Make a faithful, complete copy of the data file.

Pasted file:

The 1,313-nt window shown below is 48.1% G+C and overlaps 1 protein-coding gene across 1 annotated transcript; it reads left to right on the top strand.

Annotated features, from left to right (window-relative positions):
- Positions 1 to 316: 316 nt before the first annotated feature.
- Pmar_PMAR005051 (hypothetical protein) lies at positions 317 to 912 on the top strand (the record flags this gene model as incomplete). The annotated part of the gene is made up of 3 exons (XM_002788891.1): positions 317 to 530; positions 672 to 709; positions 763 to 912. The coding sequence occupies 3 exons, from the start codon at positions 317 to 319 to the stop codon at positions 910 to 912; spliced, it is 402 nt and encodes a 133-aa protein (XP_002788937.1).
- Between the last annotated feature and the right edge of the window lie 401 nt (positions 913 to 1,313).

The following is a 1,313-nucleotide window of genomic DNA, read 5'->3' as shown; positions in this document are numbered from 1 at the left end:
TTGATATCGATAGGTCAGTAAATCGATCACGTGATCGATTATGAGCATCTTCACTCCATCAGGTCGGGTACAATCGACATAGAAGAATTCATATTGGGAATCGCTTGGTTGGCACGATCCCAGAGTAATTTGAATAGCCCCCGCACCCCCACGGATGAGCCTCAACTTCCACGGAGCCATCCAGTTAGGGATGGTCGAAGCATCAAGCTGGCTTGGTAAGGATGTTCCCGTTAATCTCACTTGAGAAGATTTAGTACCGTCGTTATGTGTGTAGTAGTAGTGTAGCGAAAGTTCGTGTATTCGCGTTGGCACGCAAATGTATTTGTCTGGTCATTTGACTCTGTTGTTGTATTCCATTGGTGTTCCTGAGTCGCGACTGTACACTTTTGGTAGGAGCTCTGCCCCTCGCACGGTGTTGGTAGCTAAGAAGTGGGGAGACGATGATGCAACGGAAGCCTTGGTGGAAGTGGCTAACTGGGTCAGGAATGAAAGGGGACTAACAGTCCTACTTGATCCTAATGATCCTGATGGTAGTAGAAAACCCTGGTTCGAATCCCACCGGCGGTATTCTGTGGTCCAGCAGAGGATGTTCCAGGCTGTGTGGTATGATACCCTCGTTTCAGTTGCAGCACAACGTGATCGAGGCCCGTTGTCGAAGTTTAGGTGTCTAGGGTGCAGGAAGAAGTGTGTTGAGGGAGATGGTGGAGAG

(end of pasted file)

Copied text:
The 1,313-nt window shown below is 48.1% G+C and overlaps 1 protein-coding gene across 1 annotated transcript; it reads left to right on the top strand.

Annotated features, from left to right (window-relative positions):
- Positions 1 to 316: 316 nt before the first annotated feature.
- Pmar_PMAR005051 (hypothetical protein) lies at positions 317 to 912 on the top strand (the record flags this gene model as incomplete). The annotated part of the gene is made up of 3 exons (XM_002788891.1): positions 317 to 530; positions 672 to 709; positions 763 to 912. The coding sequence occupies 3 exons, from the start codon at positions 317 to 319 to the stop codon at positions 910 to 912; spliced, it is 402 nt and encodes a 133-aa protein (XP_002788937.1).
- Between the last annotated feature and the right edge of the window lie 401 nt (positions 913 to 1,313).

The following is a 1,313-nucleotide window of genomic DNA, read 5'->3' as shown; positions in this document are numbered from 1 at the left end:
TTGATATCGATAGGTCAGTAAATCGATCACGTGATCGATTATGAGCATCTTCACTCCATCAGGTCGGGTACAATCGACATAGAAGAATTCATATTGGGAATCGCTTGGTTGGCACGATCCCAGAGTAATTTGAATAGCCCCCGCACCCCCACGGATGAGCCTCAACTTCCACGGAGCCATCCAGTTAGGGATGGTCGAAGCATCAAGCTGGCTTGGTAAGGATGTTCCCGTTAATCTCACTTGAGAAGATTTAGTACCGTCGTTATGTGTGTAGTAGTAGTGTAGCGAAAGTTCGTGTATTCGCGTTGGCACGCAAATGTATTTGTCTGGTCATTTGACTCTGTTGTTGTATTCCATTGGTGTTCCTGAGTCGCGACTGTACACTTTTGGTAGGAGCTCTGCCCCTCGCACGGTGTTGGTAGCTAAGAAGTGGGGAGACGATGATGCAACGGAAGCCTTGGTGGAAGTGGCTAACTGGGTCAGGAATGAAAGGGGACTAACAGTCCTACTTGATCCTAATGATCCTGATGGTAGTAGAAAACCCTGGTTCGAATCCCACCGGCGGTATTCTGTGGTCCAGCAGAGGATGTTCCAGGCTGTGTGGTATGATACCCTCGTTTCAGTTGCAGCACAACGTGATCGAGGCCCGTTGTCGAAGTTTAGGTGTCTAGGGTGCAGGAAGAAGTGTGTTGAGGGAGATGGTGGAGAG